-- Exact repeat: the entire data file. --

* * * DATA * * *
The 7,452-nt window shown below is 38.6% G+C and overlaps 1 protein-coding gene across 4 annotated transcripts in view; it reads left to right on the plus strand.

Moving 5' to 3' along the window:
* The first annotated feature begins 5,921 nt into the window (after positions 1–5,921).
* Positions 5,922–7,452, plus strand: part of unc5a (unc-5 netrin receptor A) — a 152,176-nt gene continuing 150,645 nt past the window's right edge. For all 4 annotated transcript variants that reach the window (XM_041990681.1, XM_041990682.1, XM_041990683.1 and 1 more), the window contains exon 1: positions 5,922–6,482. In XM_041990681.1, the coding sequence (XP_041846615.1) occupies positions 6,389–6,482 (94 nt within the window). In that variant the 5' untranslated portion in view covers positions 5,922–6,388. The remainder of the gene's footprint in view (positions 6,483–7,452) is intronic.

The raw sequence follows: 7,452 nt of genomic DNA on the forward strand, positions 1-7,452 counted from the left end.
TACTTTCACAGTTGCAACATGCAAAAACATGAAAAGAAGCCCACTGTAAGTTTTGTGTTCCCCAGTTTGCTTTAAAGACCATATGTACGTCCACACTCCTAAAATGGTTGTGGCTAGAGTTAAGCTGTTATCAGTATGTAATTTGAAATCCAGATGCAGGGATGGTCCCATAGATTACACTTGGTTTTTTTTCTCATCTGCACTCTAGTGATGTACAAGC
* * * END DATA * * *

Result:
The 7,452-nt window shown below is 38.6% G+C and overlaps 1 protein-coding gene across 4 annotated transcripts in view; it reads left to right on the plus strand.

Moving 5' to 3' along the window:
* The first annotated feature begins 5,921 nt into the window (after positions 1–5,921).
* Positions 5,922–7,452, plus strand: part of unc5a (unc-5 netrin receptor A) — a 152,176-nt gene continuing 150,645 nt past the window's right edge. For all 4 annotated transcript variants that reach the window (XM_041990681.1, XM_041990682.1, XM_041990683.1 and 1 more), the window contains exon 1: positions 5,922–6,482. In XM_041990681.1, the coding sequence (XP_041846615.1) occupies positions 6,389–6,482 (94 nt within the window). In that variant the 5' untranslated portion in view covers positions 5,922–6,388. The remainder of the gene's footprint in view (positions 6,483–7,452) is intronic.

The raw sequence follows: 7,452 nt of genomic DNA on the forward strand, positions 1-7,452 counted from the left end.
TACTTTCACAGTTGCAACATGCAAAAACATGAAAAGAAGCCCACTGTAAGTTTTGTGTTCCCCAGTTTGCTTTAAAGACCATATGTACGTCCACACTCCTAAAATGGTTGTGGCTAGAGTTAAGCTGTTATCAGTATGTAATTTGAAATCCAGATGCAGGGATGGTCCCATAGATTACACTTGGTTTTTTTTCTCATCTGCACTCTAGTGATGTACAAGC